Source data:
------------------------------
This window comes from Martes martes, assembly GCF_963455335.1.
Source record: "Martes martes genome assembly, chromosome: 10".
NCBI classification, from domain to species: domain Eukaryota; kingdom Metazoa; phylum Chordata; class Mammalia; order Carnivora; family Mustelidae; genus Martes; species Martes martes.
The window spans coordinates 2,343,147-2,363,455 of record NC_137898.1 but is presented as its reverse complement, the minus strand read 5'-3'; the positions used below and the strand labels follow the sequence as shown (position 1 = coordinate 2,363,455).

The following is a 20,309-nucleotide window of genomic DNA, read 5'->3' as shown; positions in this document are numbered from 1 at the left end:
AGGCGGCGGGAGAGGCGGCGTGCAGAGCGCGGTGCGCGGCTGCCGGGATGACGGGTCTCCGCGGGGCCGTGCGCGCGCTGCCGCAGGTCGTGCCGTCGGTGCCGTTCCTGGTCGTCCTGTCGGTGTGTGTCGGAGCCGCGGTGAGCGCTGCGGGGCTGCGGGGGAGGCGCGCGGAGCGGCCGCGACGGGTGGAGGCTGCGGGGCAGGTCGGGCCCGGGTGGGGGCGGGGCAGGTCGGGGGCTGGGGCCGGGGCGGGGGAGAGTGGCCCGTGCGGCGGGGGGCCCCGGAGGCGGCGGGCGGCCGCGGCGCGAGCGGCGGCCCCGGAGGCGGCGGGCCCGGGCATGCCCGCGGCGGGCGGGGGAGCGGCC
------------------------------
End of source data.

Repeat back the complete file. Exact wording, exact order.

This window comes from Martes martes, assembly GCF_963455335.1.
Source record: "Martes martes genome assembly, chromosome: 10".
NCBI classification, from domain to species: domain Eukaryota; kingdom Metazoa; phylum Chordata; class Mammalia; order Carnivora; family Mustelidae; genus Martes; species Martes martes.
The window spans coordinates 2,343,147-2,363,455 of record NC_137898.1 but is presented as its reverse complement, the minus strand read 5'-3'; the positions used below and the strand labels follow the sequence as shown (position 1 = coordinate 2,363,455).

The following is a 20,309-nucleotide window of genomic DNA, read 5'->3' as shown; positions in this document are numbered from 1 at the left end:
AGGCGGCGGGAGAGGCGGCGTGCAGAGCGCGGTGCGCGGCTGCCGGGATGACGGGTCTCCGCGGGGCCGTGCGCGCGCTGCCGCAGGTCGTGCCGTCGGTGCCGTTCCTGGTCGTCCTGTCGGTGTGTGTCGGAGCCGCGGTGAGCGCTGCGGGGCTGCGGGGGAGGCGCGCGGAGCGGCCGCGACGGGTGGAGGCTGCGGGGCAGGTCGGGCCCGGGTGGGGGCGGGGCAGGTCGGGGGCTGGGGCCGGGGCGGGGGAGAGTGGCCCGTGCGGCGGGGGGCCCCGGAGGCGGCGGGCGGCCGCGGCGCGAGCGGCGGCCCCGGAGGCGGCGGGCCCGGGCATGCCCGCGGCGGGCGGGGGAGCGGCC